# Amicable Pair/Examples/1184-1210

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## Example of Amicable Pair

$1184$ and $1210$ are the $2$nd amicable pair:

- $\map \sigma {1184} = \map \sigma {1210} = 2394 = 1184 + 1210$

## Proof

Let $\map s n$ denote the aliquot sum of $n$.

By definition:

- $\map s n = \map \sigma n - n$

where $\map \sigma n$ denotes the $\sigma$ function.

Thus:

\(\displaystyle \map s {1184}\) | \(=\) | \(\displaystyle \map \sigma {1184} - 1184\) | |||||||||||

\(\displaystyle \) | \(=\) | \(\displaystyle 2394 - 1184\) | $\sigma$ of $1184$ | ||||||||||

\(\displaystyle \) | \(=\) | \(\displaystyle 1210\) |

\(\displaystyle \map s {1210}\) | \(=\) | \(\displaystyle \map \sigma {1210} - 1210\) | |||||||||||

\(\displaystyle \) | \(=\) | \(\displaystyle 2394 - 1210\) | $\sigma$ of $1210$ | ||||||||||

\(\displaystyle \) | \(=\) | \(\displaystyle 1184\) |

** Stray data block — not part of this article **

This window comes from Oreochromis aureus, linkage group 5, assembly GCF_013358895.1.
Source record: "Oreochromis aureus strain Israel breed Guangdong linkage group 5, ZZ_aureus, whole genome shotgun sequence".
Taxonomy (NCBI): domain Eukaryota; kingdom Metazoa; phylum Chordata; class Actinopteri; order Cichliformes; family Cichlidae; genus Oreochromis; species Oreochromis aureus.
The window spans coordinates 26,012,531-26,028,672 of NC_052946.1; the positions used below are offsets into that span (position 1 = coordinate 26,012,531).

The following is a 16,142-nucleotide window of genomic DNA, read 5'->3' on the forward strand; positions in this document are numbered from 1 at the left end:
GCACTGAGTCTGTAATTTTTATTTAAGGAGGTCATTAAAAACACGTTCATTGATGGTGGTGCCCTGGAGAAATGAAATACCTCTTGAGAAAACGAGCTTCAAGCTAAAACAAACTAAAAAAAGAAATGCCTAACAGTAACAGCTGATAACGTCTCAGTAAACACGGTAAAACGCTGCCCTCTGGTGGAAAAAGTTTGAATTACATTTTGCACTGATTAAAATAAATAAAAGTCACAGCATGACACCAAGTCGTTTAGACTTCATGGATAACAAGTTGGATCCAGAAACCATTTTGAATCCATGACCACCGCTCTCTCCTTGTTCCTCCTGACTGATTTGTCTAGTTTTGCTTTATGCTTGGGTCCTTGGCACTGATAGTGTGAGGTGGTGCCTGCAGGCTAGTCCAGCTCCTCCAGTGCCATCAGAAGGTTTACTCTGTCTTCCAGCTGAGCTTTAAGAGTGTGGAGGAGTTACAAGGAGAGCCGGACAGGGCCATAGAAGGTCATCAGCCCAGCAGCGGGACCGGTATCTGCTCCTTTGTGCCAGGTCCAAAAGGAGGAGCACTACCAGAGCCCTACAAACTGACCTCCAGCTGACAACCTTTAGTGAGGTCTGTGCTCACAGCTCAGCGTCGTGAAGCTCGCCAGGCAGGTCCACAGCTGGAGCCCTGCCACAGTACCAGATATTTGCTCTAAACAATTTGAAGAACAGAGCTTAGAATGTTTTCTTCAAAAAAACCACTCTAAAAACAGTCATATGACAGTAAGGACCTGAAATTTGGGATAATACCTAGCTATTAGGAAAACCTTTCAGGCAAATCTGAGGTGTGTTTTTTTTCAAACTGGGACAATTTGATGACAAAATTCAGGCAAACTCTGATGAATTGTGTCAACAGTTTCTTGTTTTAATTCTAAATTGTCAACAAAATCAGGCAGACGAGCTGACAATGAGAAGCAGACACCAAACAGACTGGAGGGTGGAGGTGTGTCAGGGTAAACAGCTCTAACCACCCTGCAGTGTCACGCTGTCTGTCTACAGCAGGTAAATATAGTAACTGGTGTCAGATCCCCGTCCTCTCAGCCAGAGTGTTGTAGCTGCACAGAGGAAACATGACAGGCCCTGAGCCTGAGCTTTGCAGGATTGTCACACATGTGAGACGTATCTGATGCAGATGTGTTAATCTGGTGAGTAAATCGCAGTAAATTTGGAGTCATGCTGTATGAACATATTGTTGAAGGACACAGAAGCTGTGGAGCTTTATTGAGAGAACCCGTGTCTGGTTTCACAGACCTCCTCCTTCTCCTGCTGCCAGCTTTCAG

$\blacksquare$

## Historical Note

The amicable pair $1184$ and $1210$ was discovered by Nicolò Paganini in $1866$, at the age of $16$.

It is remarkable that it had until that time escaped being found, even by Leonhard Paul Euler's systematic exploration.

## Sources

- 1986: David Wells:
*Curious and Interesting Numbers*... (previous) ... (next): $1184$ - 1997: David Wells:
*Curious and Interesting Numbers*(2nd ed.) ... (previous) ... (next): $1184$

- Weisstein, Eric W. "Amicable Pair." From
*MathWorld*--A Wolfram Web Resource. http://mathworld.wolfram.com/AmicablePair.html